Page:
I love being in the shop. My full time job at Berea College is running the Woodcraft program and I have one or two projects happening in my own shop at all times. Lately they’ve all been chairs. There’s a bench in the works but my work is predominantly chairs right now. As a maker, I feel off somehow if there isn’t work happening in my personal shop. It is something I have grown to understand and accept about myself – that I will build, create or design something new – even if I’m unsure why. It is part of what makes me a craftsperson.
My time in the shop is greatly enhanced by getting out into nature and spending time with others. Covid has challenged the ability to visit with friends and family, making the time spent outdoors all the more important. I forget this at times. It seems to unconsciously happen. Bad weather for a stretch. A hiking date falls through. Or I find I am lazy (and too engaged within the shop). What happens? Beside being in worse physical shape, I find myself “fighting” the work. I’m not clear minded. My efforts feel forced instead of flowing easily. It’s a tough thing to describe. It effects the quality of work, that’s for sure, because I am less patient with the challenges and less willing to adjust my attitude. I’m in the shop to “get things done” – that’s always the case when I am at work – but without the connections away from the shop it effects the quality with my projects. Willingness to sharpen is a perfect example: when I’m off then I keep going, dull tool or not. It’s when I’m balanced and in tune to the project that I’ll adjust my efforts to do my best work. (I know I should keep all my tools perfectly tuned at all time. It doesn’t happen. They are sharp, just not razor sharp. When I’m balanced I make the time to sharpen, clean and prepare for the next shop session. Impatient me only works on the next task related to the chair).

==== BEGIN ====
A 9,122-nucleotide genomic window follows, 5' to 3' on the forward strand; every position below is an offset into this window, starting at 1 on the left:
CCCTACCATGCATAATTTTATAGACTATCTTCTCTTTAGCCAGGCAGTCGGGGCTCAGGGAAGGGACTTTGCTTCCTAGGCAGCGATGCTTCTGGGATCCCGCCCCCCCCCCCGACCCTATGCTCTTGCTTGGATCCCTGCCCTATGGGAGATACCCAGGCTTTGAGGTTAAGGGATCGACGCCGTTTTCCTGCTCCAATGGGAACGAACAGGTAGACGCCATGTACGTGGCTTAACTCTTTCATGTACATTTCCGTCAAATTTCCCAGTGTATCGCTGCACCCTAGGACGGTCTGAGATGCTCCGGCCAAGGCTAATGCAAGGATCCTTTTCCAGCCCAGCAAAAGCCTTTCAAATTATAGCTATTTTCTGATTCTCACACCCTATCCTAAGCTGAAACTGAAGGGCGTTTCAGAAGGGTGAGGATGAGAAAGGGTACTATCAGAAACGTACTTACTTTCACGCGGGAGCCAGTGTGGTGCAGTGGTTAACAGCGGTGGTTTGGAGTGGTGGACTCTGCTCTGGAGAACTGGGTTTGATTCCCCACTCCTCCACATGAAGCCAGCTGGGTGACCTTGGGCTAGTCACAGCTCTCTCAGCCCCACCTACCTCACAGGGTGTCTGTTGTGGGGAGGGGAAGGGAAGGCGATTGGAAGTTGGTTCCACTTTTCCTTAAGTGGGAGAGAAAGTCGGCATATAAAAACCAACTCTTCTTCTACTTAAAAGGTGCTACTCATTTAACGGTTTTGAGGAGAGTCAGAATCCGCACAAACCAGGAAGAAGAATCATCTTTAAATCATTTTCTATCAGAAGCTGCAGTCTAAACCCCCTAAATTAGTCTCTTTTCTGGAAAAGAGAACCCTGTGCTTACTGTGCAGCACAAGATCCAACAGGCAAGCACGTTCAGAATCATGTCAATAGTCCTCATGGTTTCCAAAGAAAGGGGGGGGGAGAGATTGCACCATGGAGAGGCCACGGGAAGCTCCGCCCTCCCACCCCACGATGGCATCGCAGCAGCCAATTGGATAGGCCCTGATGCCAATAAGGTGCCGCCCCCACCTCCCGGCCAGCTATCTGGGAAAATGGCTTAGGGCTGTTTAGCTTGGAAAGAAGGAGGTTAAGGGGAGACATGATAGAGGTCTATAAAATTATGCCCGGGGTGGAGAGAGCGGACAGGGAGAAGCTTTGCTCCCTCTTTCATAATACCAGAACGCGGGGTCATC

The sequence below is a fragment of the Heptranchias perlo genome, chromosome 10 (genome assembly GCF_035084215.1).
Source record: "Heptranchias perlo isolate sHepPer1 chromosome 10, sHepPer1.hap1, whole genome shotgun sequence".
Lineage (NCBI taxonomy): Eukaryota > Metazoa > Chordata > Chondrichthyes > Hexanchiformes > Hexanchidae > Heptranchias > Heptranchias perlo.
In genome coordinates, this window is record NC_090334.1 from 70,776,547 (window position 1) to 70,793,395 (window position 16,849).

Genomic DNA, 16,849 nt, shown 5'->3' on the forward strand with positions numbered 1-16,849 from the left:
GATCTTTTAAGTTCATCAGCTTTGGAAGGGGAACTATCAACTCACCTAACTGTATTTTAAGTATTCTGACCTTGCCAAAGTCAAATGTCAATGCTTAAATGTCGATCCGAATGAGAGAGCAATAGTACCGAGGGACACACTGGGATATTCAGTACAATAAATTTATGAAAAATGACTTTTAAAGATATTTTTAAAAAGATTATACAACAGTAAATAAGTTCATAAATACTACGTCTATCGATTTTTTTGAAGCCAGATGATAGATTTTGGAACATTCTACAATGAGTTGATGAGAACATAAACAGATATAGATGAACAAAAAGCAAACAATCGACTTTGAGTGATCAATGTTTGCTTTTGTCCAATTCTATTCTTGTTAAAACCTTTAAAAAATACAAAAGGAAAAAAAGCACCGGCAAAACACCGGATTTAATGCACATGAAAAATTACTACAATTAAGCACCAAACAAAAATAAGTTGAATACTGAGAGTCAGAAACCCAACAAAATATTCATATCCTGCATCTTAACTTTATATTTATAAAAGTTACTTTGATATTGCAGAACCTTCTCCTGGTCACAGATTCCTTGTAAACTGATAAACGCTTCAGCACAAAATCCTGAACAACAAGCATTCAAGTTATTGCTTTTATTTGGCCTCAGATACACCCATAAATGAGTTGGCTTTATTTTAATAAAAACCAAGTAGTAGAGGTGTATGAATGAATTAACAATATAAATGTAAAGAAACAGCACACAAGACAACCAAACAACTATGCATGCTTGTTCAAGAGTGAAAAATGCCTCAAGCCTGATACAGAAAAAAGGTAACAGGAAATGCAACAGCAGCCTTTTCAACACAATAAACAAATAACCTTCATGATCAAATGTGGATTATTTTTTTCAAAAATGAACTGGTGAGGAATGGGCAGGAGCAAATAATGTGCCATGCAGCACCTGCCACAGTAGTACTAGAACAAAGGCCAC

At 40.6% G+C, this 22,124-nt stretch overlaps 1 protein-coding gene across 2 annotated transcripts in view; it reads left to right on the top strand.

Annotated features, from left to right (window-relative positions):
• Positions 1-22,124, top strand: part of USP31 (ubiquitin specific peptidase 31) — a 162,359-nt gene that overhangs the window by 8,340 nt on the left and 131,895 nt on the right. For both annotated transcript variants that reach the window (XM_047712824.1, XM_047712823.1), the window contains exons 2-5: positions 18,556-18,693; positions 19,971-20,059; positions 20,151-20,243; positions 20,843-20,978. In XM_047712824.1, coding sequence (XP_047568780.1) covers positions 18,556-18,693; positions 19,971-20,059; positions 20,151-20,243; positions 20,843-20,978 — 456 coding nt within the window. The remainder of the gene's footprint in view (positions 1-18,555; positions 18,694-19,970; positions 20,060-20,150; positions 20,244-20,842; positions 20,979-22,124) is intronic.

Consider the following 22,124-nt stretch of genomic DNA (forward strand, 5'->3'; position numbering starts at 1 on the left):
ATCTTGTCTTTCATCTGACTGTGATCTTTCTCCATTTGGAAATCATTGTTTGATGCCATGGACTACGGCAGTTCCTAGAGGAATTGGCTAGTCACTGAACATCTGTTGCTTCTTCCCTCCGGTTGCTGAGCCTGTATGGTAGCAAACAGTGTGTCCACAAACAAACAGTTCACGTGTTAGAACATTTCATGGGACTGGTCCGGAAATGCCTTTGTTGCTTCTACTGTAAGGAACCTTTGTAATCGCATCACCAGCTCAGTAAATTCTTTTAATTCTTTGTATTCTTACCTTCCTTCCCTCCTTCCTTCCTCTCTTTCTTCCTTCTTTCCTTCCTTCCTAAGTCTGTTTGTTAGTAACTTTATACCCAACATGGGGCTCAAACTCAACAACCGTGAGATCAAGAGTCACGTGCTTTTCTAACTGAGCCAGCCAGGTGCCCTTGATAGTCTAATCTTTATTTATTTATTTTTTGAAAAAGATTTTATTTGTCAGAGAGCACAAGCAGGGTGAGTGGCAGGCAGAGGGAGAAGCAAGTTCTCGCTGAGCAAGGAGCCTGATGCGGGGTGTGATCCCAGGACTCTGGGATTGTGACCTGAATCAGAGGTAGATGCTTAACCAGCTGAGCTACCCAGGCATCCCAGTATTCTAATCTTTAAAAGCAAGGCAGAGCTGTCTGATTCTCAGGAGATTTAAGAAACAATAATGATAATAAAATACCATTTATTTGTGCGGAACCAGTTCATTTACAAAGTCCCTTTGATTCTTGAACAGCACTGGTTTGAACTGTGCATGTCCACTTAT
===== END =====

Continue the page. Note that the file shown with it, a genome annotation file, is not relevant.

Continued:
I found this out over time. When life is balanced, I am more balance with my work. It makes simple sense. But it was hard to make the connection because I do not get out for hikes or visit friends to make my woodworking better. I do it because I love other people and am quieted by the beauty of nature. I look forward to friends and nature on their own. I don’t consider doing them because of some symbiotic relationship to my craft. That feels gross.
But I now recognize what happens when I miss out on others and the woods. My shop time suffers. I used to think I wasn’t focusing properly…that I was in an “off mood” that would pass and I’d regain focus. That is not the case. It is a lack of friends and family or the lack of the outdoors.
My furniture is better, both in quality and my experience, when I get away from the shop. And I’m always thrilled to get back to a chair build after a little time away.